Seeing Is Believing: Cirque Du Soleil’s Totem a Feast for the Senses
From the opening moments of Cirque du Soleil’s Totem, the audience is thrust into a primeval world of wonder. Described as “a fascinating journey into the evolution of mankind,” the show begins with acrobats dressed in amphibian costumes bouncing off a trampoline device and onto an apparatus that resembles a Neanderthal jungle gym. According to the show’s website, the oval set represents the skeletal substructure of a turtle, an animal totem that is omnipresent in founding myths, legends and oral traditions.
The beginning of mankind is captured beautifully by the Cirque du Soleil orchestra’s driving rhythms that send vibrations through audience members as the talented acrobats spin on high bars and somersault across the trampoline before flinging themselves onto the turtle shell and landing with cat-like grace.
If 30,000 years of evolution led to the miracle of modern man, the Cirque du Soleil performers showcase the potential of the human body to do amazing and unbelievable feats. A Native American hoops dancer mesmerizes the audience with his talent to transform rings into eagle’s wings; a trio of performers soar through the air grasping Olympic rings; three petite performers astound the audience with their artistry on unicycles while balancing and flipping brass bowls onto their heads.
No circus would be complete without clowns and Cirque du Soleil is no exception. A caricature of an Italian man entertains the younger audience members with his outrageous stunts. In the rings trio act, a gorgeous blonde is being pursued by two male performers dressed as lifeguards. But in the end, the beauty goes for the loud Italian as the audience roars its delight.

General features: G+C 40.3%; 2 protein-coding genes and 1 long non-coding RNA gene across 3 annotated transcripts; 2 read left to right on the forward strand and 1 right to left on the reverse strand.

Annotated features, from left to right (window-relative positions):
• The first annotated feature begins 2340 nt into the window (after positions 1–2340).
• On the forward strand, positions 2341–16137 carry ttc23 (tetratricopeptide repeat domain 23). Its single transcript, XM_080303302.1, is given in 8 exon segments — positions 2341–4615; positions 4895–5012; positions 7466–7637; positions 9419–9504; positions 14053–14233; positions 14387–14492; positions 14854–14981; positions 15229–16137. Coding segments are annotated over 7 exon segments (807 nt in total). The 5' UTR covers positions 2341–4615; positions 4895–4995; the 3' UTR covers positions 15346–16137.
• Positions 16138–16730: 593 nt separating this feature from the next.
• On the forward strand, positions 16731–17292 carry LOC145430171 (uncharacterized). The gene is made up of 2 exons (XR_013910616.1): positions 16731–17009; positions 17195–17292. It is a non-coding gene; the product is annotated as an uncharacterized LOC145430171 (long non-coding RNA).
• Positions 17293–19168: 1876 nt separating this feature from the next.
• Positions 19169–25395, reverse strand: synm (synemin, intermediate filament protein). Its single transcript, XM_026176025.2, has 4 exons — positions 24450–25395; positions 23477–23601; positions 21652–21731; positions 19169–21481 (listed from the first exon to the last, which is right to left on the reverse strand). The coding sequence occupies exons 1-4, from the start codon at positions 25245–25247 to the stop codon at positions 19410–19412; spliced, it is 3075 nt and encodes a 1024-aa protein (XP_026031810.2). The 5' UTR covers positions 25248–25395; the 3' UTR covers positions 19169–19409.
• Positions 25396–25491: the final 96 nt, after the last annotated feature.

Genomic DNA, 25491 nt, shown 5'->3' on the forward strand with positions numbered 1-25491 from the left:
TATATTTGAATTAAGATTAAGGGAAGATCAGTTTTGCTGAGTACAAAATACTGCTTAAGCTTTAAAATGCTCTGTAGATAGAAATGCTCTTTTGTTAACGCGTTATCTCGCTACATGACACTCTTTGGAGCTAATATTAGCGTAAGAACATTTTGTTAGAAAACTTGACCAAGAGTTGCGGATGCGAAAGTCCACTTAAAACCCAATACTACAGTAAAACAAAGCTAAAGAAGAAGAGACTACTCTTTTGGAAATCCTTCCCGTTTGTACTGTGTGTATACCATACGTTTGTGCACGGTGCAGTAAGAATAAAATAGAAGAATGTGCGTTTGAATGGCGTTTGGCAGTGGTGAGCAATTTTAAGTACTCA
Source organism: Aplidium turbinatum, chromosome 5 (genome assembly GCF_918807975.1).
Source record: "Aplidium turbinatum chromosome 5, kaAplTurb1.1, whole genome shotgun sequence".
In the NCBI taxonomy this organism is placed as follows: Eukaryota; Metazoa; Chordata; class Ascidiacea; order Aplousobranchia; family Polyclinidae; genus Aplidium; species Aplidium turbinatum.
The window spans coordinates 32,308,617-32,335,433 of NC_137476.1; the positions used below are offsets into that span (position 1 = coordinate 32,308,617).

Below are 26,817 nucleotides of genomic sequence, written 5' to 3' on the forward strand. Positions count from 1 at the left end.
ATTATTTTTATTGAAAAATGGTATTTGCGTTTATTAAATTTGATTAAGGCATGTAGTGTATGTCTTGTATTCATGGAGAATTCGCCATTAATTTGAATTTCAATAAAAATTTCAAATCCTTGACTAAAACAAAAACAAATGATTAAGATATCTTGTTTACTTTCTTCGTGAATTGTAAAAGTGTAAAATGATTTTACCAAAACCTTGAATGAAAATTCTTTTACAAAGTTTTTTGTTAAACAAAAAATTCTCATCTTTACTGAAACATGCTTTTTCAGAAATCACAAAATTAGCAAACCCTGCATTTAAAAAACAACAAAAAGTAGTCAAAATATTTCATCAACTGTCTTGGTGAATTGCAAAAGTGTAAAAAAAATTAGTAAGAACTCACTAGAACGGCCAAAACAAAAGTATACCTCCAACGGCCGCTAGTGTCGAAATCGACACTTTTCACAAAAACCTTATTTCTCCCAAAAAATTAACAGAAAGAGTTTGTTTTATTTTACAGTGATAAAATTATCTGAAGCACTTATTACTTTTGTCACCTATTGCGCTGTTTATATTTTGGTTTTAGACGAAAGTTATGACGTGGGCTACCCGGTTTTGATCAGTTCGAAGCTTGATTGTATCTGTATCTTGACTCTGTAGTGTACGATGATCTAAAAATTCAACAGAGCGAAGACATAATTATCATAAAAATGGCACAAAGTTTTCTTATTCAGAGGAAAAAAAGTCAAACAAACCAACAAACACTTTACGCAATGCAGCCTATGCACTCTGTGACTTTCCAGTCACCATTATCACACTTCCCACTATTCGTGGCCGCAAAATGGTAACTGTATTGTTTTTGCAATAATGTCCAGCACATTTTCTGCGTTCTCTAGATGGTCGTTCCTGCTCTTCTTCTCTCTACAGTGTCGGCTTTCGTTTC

Another clown, who can best be described as “the fisherman,” paddles his boat onto the marsh set, which is part of the organic world created by Totem set designer Carl Fillion. Throughout the show, images projected onto the tilted surface create a swamp, river, marsh, lake, pond, ocean, star-filled sky and even a volcanic island.
The fisherman entertains the younger members of the audience by bouncing an egg off his hands, feet, head and shoulders like a soccer ball. One of the show-stopping performances of Totem is the foot-juggling act of the Crystal Ladies. Featuring top-notch acrobatics, yoga and laser-like focus, the performers spin sequined cloth squares with hands and feet at a dizzying pace. The precision and near-perfection of each act of Totem is a wonder to behold.
The character known as the Tracker, whose top hat holds an incadescent light, wows the audience with his devil sticks; a male-female trapeze duo pull off incredible feats 25 feet above the stage; a mad scientist manipulates balls of light and transforms into a much younger man; and the hoops dancers return for another homage to tribal civilizations.
At some point, Totem touches on man’s ascension from his primate ancestors. There is one humorous moment when a man dressed in a business suit and talking on a cell phone is being followed around the stage by Neanderthal man and several performers in primate costumes, symbolizing Darwin’s Theory of Evolution.
The performers in primate costumes also serve as comic relief, playing air guitar on a giant dinosaur bone and going into the audience to start a popcorn fight. The final two acts — roller skates and Russian bars — bring “Totem” to its climax before all cast members take the stage for a rousing musical dance number with an African tribal feel. When the nearly 50 performers and orchestra take their final bow, the audience under the big top rises to its feet and expresses respect, admiration and pure wonder for the once-in-a-liftime experience provided by some of the world’s best entertainers known as Cirque du Soleil.
Cirque du Soleil’s Totem will play under the Grand Chapiteau at the Charlotte Motor Speedway through March 27. Cirque du Soleil’s Alegria will be at the Greensboro Coliseum April 13-17. For ticket info, visit: cirquedusoleil.com.